Clay record of climate change since the mid-Pleistocene in Jiujiang, south China
Version of Record online: 5 OCT 2012
© 2012 The Authors. Boreas © 2012 The Boreas Collegium
Volume 42, Issue 1, pages 173–183, January 2013
How to Cite
2012: Clay record of climate change since the mid-Pleistocene in Jiujiang, south China. Boreas, 10.1111/j.1502-3885.2012.00276.x. ISSN 0300-9483., , , & .
- Issue online: 21 DEC 2012
- Version of Record online: 5 OCT 2012
- Manuscript Accepted: 13 JUN 2012
- Manuscript Received: 2 SEP 2011
- Natural Science Foundation of China. Grant Numbers: 41072030, 40872038
- the Specialized Research Fund for the Doctoral Program of Higher Education of China. Grant Number: 20110145110001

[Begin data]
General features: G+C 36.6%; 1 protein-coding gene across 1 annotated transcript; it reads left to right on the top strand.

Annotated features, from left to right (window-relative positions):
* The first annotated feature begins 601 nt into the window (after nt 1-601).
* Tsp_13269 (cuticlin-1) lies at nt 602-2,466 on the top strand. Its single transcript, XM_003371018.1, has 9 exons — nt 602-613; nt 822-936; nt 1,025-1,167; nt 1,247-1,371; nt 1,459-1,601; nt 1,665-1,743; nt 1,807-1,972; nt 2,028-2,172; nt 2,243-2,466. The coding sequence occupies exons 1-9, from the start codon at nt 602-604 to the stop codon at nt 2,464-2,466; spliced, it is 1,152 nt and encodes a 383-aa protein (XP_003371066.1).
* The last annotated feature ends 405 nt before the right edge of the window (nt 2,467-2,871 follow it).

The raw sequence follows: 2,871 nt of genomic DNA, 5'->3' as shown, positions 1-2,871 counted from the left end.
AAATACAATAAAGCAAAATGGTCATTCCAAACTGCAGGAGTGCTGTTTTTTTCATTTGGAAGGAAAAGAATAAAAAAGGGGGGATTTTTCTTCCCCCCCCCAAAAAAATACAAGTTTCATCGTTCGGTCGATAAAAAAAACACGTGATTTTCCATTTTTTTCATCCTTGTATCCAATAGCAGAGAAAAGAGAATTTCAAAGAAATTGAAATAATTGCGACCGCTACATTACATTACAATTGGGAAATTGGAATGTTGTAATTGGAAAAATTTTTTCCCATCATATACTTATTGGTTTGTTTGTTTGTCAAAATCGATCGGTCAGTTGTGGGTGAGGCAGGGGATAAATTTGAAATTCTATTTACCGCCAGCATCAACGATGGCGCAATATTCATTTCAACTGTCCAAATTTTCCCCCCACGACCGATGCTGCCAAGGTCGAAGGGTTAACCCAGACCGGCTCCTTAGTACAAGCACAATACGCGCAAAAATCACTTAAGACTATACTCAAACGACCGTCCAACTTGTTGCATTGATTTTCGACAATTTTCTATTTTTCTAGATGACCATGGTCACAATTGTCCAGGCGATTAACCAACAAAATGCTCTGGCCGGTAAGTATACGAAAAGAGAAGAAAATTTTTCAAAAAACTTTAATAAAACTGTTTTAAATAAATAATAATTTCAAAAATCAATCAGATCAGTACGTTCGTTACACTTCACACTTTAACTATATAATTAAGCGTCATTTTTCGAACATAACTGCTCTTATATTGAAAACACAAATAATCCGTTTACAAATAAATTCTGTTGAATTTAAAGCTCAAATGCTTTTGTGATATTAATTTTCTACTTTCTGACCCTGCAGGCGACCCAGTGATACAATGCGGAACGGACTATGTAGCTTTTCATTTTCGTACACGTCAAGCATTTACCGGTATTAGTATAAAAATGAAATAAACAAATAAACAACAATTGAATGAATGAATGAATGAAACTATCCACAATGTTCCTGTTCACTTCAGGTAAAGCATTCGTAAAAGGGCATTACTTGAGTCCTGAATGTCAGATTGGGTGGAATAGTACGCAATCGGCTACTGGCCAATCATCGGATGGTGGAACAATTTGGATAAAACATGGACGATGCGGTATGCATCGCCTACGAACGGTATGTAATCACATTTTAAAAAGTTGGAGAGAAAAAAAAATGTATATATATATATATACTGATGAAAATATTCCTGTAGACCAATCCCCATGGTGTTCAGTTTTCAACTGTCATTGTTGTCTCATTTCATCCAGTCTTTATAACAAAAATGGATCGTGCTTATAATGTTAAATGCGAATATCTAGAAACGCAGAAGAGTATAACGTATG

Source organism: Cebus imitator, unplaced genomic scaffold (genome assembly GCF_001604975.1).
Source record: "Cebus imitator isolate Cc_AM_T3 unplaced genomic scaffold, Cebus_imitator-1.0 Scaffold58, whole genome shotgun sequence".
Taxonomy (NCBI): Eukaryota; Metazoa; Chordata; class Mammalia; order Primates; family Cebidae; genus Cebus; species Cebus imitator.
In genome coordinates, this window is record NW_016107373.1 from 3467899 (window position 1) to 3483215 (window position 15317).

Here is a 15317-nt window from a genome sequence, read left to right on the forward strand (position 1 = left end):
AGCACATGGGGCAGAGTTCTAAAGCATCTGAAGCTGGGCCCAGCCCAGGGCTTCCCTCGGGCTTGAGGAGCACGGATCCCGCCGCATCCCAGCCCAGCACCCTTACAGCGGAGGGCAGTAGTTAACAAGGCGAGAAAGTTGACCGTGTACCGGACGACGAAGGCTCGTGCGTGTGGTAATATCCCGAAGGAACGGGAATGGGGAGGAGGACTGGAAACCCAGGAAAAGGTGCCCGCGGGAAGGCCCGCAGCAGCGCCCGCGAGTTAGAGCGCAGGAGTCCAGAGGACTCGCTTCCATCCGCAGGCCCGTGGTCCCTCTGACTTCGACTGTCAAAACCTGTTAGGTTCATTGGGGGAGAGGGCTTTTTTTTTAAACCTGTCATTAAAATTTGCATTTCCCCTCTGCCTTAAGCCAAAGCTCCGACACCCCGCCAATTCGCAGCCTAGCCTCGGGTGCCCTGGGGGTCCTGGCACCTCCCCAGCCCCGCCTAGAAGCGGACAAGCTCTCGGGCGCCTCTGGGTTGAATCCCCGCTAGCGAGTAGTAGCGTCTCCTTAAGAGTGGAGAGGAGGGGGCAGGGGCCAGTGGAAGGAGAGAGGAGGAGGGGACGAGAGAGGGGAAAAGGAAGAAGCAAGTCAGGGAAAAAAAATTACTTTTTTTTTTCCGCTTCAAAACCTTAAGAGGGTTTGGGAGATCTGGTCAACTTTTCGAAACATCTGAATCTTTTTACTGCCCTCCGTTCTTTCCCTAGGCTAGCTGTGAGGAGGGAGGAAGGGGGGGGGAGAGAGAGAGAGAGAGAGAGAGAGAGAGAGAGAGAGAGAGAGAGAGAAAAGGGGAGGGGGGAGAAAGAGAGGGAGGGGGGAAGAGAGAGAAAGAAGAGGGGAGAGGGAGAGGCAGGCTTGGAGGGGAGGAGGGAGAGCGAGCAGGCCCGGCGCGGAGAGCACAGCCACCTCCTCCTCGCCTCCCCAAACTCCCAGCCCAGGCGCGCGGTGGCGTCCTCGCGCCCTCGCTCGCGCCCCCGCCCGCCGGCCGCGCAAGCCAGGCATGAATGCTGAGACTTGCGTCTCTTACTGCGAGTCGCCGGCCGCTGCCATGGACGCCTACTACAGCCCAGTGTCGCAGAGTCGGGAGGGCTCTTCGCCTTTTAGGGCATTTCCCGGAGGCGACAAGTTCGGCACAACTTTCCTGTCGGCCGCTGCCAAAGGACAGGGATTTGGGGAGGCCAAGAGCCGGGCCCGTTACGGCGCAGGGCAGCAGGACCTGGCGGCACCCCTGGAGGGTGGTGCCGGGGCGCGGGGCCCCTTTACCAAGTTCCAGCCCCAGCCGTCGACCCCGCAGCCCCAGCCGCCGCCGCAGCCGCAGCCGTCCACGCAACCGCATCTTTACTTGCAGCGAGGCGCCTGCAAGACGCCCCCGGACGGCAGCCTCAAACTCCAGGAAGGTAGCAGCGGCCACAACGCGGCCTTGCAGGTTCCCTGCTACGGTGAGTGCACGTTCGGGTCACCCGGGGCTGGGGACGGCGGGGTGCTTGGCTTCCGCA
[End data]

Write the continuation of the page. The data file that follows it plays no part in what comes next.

To obtain a better understanding of climate change in south China in the Quaternary, a clay mineralogical study was undertaken on the red earth profile at Jiujiang, using X-ray diffraction (XRD) and particle-size distribution analysis methods. The XRD results showed that the clay minerals of the Jiujiang red earth were mainly mixed-layer illite–smectite (I/S), illite, kaolinite and vermiculite, with trace amounts of mixed-layer kaolinite–smectite (K/S). Changes in clay mineral composition displayed a trend of three-stage evolution. The higher mixed-layer I/S clays and kaolinite contents in the lower portion suggest extremely warm and humid climates over the period c. 700 to c. 350 ka ago. A gradual decrease in I/S clays and kaolinite reveals a gradual climate change from warm/humid to cool/dry during the period c. 350 to c. 130 ka ago. The higher illite and vermiculite contents indicate a relatively cool and dry climate during the period since c. 130 ka ago. The particle-size distribution pattern of the upper section was similar to that of the Xiashu loess, while that of the middle to lower section was similar to those of fluvially reworked red earth. A rapid increase in the abundance of large grain-size components at 2.6 m depth indicates an intensification of the winter monsoon and a cool and dry climate during the period, in good agreement with results from the clay mineral composition and homogeneous structure. The red earth sequences in south China could probably be used to test the response of tropical to subtropical regions to global climate changes.